The department will consider applications from students with undergraduate degrees in subjects other than anthropology. Acceptance in these cases may require fulfilling certain course prequisites.
- Complete the online application
- Pay the $55 application fee
- Score at or above the 40th percentile on the GRE
- Have a 3.0 or higher GPA on your last 60 semester or 90 quarter credits
- Provide transcripts of all college/university credits
- Provide three contacts for letters of recommendation
International students have additional admissions requirements.
The department has the following deadline:
- Fall Semester – February 1
Students must complete at least one of the following requirements:
- An internship of three credits. Students are placed with internships through the department's contacts; usually local agencies.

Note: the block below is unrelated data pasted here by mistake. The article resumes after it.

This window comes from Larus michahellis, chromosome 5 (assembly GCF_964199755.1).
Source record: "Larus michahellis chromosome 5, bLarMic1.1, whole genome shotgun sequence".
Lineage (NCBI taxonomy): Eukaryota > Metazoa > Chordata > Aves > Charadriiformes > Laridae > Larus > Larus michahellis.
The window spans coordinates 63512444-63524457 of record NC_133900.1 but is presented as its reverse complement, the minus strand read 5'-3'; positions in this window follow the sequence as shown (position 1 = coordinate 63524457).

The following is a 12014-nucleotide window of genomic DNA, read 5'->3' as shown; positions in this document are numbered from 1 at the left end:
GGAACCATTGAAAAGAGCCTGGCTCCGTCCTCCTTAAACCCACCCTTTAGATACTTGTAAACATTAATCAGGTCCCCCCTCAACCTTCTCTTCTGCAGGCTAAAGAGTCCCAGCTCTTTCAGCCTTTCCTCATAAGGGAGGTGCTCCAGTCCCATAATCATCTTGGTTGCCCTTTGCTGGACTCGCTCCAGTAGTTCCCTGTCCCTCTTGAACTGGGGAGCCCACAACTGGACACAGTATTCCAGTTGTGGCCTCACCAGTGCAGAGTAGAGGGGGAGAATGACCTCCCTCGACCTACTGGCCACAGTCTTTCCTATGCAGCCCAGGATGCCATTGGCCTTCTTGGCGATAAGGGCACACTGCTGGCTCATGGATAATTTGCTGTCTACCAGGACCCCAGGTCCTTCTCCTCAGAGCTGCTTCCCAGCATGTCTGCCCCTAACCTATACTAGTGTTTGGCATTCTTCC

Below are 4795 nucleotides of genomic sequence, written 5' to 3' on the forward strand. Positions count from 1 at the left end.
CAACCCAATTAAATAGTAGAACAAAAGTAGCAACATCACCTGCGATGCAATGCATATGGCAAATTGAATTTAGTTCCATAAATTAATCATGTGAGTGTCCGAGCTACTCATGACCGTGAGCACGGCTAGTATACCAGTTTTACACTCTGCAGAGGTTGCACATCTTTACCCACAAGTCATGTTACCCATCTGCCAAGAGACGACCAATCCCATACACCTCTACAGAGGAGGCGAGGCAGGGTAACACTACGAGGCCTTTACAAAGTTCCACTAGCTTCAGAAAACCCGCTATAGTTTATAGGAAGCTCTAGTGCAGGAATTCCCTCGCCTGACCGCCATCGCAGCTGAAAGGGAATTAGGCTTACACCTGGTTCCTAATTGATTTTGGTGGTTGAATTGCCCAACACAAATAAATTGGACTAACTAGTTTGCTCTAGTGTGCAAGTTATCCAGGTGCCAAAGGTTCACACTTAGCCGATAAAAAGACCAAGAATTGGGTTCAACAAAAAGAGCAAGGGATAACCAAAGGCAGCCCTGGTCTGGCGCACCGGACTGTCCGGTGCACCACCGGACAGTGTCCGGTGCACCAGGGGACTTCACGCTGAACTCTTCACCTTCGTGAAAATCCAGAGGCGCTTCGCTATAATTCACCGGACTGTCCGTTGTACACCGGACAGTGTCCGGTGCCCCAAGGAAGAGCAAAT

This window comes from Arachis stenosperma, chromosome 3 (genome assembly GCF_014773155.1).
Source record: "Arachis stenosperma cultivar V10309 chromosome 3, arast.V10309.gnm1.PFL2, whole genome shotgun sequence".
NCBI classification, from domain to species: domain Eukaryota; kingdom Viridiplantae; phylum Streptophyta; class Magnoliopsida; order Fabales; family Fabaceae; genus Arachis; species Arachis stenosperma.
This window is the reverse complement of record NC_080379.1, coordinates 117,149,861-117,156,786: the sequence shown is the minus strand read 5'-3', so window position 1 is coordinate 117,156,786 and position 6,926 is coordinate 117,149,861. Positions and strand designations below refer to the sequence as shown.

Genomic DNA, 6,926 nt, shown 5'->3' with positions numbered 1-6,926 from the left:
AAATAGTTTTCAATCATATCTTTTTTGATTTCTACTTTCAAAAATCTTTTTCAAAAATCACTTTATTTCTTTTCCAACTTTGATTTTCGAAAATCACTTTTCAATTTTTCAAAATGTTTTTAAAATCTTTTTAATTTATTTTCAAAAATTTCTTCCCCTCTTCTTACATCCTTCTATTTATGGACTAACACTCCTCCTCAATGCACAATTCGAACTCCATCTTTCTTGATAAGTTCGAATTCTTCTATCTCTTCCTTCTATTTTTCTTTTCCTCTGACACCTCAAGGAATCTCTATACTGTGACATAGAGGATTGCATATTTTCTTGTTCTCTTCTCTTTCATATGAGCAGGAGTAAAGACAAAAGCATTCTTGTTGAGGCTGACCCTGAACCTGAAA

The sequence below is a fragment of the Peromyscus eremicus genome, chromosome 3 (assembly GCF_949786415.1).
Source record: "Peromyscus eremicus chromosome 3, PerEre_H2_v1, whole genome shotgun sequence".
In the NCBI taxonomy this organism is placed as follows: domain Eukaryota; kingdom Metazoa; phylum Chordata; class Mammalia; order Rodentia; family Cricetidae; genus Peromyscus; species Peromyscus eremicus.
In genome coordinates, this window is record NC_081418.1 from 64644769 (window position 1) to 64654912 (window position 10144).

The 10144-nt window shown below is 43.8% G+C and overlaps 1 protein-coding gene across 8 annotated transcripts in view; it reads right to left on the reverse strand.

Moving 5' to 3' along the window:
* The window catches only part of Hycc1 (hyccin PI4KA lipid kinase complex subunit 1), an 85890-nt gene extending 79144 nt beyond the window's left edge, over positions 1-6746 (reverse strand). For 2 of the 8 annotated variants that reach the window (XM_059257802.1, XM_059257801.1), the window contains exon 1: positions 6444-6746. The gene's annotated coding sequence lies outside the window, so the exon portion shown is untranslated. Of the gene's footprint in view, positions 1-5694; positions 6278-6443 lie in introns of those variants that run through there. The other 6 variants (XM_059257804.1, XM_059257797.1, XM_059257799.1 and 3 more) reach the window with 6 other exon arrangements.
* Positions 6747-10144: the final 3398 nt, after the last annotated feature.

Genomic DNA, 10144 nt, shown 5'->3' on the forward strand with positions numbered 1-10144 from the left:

- Field experience in archaeology. Students may use previous field experiences, or participate in the department's optional field school, which is offered every summer and typically lasts six to eight weeks, full time. It is offered in different locations each year.
Master's Degree Plan Option(s)
Students can receive the MS by pursuing one of two options:
- In the Plan A option, students complete graduate-level coursework and must write a thesis.
- The Plan B option requires the production of a paper or creative work of art and is expected to reflect equivalent scholarship standards as a thesis.
Some financial assistance is available in the form of graduate assistantships. These funds are distributed through a competitive process, based on student qualifications, performance, and interests. Contact the department to see what is currently available.